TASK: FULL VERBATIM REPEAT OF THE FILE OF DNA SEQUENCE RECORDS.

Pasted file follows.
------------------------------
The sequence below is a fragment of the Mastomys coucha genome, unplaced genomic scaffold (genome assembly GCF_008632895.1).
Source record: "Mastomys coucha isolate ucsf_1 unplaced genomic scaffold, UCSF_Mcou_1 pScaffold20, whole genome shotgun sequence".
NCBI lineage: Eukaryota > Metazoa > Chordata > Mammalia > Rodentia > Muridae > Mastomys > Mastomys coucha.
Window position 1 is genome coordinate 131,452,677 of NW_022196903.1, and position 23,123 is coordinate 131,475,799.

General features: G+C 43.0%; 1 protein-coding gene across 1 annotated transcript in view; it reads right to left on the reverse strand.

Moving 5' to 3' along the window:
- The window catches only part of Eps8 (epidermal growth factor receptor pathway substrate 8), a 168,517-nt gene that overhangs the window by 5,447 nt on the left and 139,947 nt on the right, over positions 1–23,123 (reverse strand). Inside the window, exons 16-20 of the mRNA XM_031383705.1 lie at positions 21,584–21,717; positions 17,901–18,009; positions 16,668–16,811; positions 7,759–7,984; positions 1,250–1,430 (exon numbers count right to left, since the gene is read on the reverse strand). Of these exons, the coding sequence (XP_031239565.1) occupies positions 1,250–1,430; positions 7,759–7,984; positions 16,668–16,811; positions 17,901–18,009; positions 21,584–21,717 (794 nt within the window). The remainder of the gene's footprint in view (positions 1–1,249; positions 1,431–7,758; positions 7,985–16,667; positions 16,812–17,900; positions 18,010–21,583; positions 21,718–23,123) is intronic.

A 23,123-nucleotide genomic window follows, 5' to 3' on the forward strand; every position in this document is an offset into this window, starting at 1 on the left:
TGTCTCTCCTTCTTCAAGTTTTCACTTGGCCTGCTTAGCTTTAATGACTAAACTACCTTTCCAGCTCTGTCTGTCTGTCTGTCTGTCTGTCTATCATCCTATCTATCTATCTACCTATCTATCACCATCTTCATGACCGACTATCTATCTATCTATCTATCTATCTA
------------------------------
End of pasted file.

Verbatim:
The sequence below is a fragment of the Mastomys coucha genome, unplaced genomic scaffold (genome assembly GCF_008632895.1).
Source record: "Mastomys coucha isolate ucsf_1 unplaced genomic scaffold, UCSF_Mcou_1 pScaffold20, whole genome shotgun sequence".
NCBI lineage: Eukaryota > Metazoa > Chordata > Mammalia > Rodentia > Muridae > Mastomys > Mastomys coucha.
Window position 1 is genome coordinate 131,452,677 of NW_022196903.1, and position 23,123 is coordinate 131,475,799.

General features: G+C 43.0%; 1 protein-coding gene across 1 annotated transcript in view; it reads right to left on the reverse strand.

Moving 5' to 3' along the window:
- The window catches only part of Eps8 (epidermal growth factor receptor pathway substrate 8), a 168,517-nt gene that overhangs the window by 5,447 nt on the left and 139,947 nt on the right, over positions 1–23,123 (reverse strand). Inside the window, exons 16-20 of the mRNA XM_031383705.1 lie at positions 21,584–21,717; positions 17,901–18,009; positions 16,668–16,811; positions 7,759–7,984; positions 1,250–1,430 (exon numbers count right to left, since the gene is read on the reverse strand). Of these exons, the coding sequence (XP_031239565.1) occupies positions 1,250–1,430; positions 7,759–7,984; positions 16,668–16,811; positions 17,901–18,009; positions 21,584–21,717 (794 nt within the window). The remainder of the gene's footprint in view (positions 1–1,249; positions 1,431–7,758; positions 7,985–16,667; positions 16,812–17,900; positions 18,010–21,583; positions 21,718–23,123) is intronic.

A 23,123-nucleotide genomic window follows, 5' to 3' on the forward strand; every position in this document is an offset into this window, starting at 1 on the left:
TGTCTCTCCTTCTTCAAGTTTTCACTTGGCCTGCTTAGCTTTAATGACTAAACTACCTTTCCAGCTCTGTCTGTCTGTCTGTCTGTCTGTCTATCATCCTATCTATCTATCTACCTATCTATCACCATCTTCATGACCGACTATCTATCTATCTATCTATCTATCTA